Ich höre grade Teil 2 und 3 des dreiteiligen Auftakts des neuen BBC Podcasts „Secret History of Social Networking“. Diesmal gehts um die .com-Blase Anfang der 2000er, den Aufstieg von Facebook, im dritten Teil gibt's einen Ausblick auf die Zukunft.
Rory Cellan-Jones tells the story of the social networking scramble of the early 2000s and finds out how Facebook emerged to become world's biggest social network. Facebook wasn't the first site of its kind - other businesses had a lot in common with Mark Zuckerberg's efforts - but its simplicity and the single-minded focus of its CEO gave it an advantage over the competition. With big growth has come big controversy, over privacy, security, and targeted advertising. Rory finds out that some people are becoming more wary about what they share online - could new networks spot a gap in the market and steal Facebook's crown?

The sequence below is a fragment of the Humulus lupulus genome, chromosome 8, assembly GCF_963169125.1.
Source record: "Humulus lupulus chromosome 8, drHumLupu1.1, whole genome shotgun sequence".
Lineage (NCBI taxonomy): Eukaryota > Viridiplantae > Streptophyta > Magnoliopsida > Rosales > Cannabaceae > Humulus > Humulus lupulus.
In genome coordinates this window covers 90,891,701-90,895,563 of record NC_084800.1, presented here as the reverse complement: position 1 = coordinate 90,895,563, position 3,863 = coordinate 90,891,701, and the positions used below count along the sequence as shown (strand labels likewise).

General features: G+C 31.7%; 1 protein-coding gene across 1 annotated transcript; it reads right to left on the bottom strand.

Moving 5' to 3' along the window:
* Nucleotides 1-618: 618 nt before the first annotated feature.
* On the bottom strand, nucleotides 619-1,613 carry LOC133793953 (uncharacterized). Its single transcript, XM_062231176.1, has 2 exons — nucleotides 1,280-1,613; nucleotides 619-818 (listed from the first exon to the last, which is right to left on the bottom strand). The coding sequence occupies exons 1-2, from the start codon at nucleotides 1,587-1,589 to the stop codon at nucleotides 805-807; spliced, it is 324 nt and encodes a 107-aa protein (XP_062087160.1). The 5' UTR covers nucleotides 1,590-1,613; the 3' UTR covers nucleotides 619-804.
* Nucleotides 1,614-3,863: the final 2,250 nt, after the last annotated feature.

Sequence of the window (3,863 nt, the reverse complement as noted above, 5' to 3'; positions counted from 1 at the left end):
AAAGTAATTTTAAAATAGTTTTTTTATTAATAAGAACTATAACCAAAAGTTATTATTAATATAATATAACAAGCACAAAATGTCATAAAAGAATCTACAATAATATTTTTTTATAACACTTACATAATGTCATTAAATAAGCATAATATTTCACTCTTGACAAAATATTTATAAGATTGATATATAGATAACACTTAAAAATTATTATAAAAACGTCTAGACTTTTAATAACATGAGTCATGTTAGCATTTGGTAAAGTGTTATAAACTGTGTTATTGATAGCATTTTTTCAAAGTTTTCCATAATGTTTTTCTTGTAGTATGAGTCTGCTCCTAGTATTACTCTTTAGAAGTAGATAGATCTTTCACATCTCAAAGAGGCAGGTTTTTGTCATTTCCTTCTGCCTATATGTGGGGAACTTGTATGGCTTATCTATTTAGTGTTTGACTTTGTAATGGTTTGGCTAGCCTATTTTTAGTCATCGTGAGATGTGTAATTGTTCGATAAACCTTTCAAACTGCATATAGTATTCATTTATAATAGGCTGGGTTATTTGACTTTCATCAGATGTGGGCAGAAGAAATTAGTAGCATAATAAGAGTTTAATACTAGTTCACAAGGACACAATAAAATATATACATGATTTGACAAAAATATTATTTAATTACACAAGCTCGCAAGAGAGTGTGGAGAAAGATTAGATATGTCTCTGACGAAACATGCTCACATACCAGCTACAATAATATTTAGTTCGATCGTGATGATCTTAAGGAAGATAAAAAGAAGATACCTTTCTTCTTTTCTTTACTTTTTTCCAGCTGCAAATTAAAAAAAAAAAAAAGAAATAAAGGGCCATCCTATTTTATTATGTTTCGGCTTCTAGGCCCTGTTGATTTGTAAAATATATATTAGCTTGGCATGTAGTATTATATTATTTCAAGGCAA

Rory Cellan-Jones looks at the social networking sites of the future and asks where the phenomenon is heading. New sites are springing up all the time. The future of social networking could lie in localised sites geared towards specific interests, in limiting your online circle to your closest friends, or in sites that allow users to keep control of their personal information. Finally, Rory returns to the social networking pioneers of the 70s and 80s. How do the hippies and hackers who created the first social networks think their revolution has turned out?
Vorher auf Nerdcore:
BBC-Podcast: Secret History of Social Networking